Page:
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Tuesday, March 15, 2011

Those 14 pages at the beginning of your brief? Yeah, they count.

By Kirsten E. Small

I do a CLE program called "The Ten Commandments of Appellate Brief Writing," in which I tell my audience that a key goal of an appellate brief (other than persuading the court, of course) is not to hack off the judges. (Depending on the crowd and the proximity of my presentation to cocktail hour, "hack off" may be replaced by a more colorful term, but you get the point.)

A case out of the Seventh Circuit gives us a sterling example of how not to achieve that key goal: exceed the word limit and then offer a flimsy excuse when you get caught.

John Caudill, the attorney for two former hospital employees appealling a grant of summary judgment for Scott Memorial Hospital on the employees' qui tam action, certified that his brief to the Seventh Circuit contained 13,877 words. The Hospital counted over 18,000 words, and so informed the court in a footnote to its response brief. In response to the court's order to show cause, Caudill's response was basically, "Oops! I didn't know rule 32(a)(7) required me to count the statement of facts! And 'citations within parentheticals'--I didn't count those either. My bad."  And anyway, he continued, the case was so complex that "it was impractical to competently express [the facts and issues] within the prescribed word limit." And plus, the Hospital must have told the court about this in an ex parte communication." (As the Seventh Circuit noted, Caudill either did not read the Hospital's brief, or promptly forgot it once he did.)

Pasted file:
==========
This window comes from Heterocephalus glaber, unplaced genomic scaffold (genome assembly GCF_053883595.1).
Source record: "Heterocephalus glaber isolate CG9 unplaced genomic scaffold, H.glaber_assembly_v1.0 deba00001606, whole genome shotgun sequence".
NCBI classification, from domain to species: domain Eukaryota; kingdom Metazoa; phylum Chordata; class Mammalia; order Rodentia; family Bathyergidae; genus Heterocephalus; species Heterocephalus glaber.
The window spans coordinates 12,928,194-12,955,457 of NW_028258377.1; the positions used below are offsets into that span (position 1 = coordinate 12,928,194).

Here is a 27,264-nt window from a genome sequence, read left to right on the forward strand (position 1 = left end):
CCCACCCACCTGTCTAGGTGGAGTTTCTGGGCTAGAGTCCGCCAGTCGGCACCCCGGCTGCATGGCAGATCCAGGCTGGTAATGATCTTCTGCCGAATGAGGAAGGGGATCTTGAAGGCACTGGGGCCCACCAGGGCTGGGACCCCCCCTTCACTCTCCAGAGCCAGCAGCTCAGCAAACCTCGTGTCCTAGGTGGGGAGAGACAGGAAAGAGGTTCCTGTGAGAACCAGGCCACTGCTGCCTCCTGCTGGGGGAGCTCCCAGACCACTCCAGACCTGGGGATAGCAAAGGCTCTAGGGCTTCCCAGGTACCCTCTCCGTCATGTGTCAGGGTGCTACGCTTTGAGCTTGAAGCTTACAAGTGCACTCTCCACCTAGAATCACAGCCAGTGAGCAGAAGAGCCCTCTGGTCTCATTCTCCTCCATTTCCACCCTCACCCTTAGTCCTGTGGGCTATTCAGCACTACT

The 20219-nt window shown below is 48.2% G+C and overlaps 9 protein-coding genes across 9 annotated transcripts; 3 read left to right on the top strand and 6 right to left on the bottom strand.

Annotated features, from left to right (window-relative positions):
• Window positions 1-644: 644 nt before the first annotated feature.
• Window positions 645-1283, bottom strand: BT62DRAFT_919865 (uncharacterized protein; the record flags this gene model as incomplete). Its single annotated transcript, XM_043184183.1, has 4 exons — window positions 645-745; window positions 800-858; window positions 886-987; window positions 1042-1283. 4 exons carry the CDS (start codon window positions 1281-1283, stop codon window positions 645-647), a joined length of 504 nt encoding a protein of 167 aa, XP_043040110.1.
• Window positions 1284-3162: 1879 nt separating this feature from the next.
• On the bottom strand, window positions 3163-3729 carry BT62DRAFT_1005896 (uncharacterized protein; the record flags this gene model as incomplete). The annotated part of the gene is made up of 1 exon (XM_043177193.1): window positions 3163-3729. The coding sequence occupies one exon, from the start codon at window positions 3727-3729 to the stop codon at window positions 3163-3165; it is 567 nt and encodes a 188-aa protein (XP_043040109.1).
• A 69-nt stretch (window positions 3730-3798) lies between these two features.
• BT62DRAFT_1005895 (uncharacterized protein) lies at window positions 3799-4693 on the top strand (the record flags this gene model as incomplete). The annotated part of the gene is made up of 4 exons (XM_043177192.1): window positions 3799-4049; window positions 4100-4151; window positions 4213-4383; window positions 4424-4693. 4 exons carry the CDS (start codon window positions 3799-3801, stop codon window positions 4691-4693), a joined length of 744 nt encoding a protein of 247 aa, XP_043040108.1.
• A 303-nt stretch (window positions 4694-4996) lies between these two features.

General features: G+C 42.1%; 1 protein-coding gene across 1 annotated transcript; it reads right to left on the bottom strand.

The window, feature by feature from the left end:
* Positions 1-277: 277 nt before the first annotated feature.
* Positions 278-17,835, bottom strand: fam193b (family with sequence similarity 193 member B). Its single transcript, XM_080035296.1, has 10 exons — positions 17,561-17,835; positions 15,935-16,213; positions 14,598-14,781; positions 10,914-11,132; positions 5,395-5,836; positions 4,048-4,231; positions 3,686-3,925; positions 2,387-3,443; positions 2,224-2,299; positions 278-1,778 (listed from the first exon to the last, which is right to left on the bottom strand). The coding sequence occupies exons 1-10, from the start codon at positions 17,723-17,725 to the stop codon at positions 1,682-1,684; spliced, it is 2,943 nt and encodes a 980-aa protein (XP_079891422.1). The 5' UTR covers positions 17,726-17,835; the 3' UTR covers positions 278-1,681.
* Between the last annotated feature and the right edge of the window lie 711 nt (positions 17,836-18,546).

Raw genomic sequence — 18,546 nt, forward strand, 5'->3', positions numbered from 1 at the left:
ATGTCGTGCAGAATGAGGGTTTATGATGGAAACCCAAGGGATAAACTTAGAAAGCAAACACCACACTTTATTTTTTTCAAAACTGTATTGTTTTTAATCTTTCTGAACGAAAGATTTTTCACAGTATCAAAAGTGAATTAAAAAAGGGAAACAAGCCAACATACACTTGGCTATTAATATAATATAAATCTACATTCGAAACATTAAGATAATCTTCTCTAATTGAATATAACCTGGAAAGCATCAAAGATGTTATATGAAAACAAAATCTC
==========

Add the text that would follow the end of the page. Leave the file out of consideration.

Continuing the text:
The Seventh Circuit, not surprisingly, was unimpressed with Caudill's explanation. Rule 32(a)(7)(B)(iii), after all, is not exactly unclear: every word of your brief counts except the table of contents, table of authorities, statement regarding oral argument, and addenda. So, for example, the statement of facts (14 pages of Caudill's brief) counts. So do citations, even those in parentheticals.

The Seventh Circuit struck the Appellant's brief but did not dismiss the appeal; it was so clearly meritless, the court said, that it would summarily affirm instead.

The order--written by Judge Posner, exercising uncharacteristic restraint--can be found here.

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